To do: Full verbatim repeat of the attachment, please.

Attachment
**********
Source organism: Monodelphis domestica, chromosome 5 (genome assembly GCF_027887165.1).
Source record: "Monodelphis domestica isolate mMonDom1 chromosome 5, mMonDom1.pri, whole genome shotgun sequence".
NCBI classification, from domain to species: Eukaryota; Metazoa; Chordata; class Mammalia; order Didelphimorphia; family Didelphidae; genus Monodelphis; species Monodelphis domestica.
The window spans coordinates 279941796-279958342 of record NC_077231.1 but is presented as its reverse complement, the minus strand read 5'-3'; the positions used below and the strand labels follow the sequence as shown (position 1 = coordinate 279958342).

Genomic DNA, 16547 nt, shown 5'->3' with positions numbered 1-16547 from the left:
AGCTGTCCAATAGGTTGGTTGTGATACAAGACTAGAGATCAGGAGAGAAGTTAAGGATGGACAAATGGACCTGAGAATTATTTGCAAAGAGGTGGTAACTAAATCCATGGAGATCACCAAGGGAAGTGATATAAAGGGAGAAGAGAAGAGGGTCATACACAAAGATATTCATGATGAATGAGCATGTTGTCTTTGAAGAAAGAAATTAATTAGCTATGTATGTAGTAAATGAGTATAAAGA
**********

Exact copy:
Source organism: Monodelphis domestica, chromosome 5 (genome assembly GCF_027887165.1).
Source record: "Monodelphis domestica isolate mMonDom1 chromosome 5, mMonDom1.pri, whole genome shotgun sequence".
NCBI classification, from domain to species: Eukaryota; Metazoa; Chordata; class Mammalia; order Didelphimorphia; family Didelphidae; genus Monodelphis; species Monodelphis domestica.
The window spans coordinates 279941796-279958342 of record NC_077231.1 but is presented as its reverse complement, the minus strand read 5'-3'; the positions used below and the strand labels follow the sequence as shown (position 1 = coordinate 279958342).

Genomic DNA, 16547 nt, shown 5'->3' with positions numbered 1-16547 from the left:
AGCTGTCCAATAGGTTGGTTGTGATACAAGACTAGAGATCAGGAGAGAAGTTAAGGATGGACAAATGGACCTGAGAATTATTTGCAAAGAGGTGGTAACTAAATCCATGGAGATCACCAAGGGAAGTGATATAAAGGGAGAAGAGAAGAGGGTCATACACAAAGATATTCATGATGAATGAGCATGTTGTCTTTGAAGAAAGAAATTAATTAGCTATGTATGTAGTAAATGAGTATAAAGA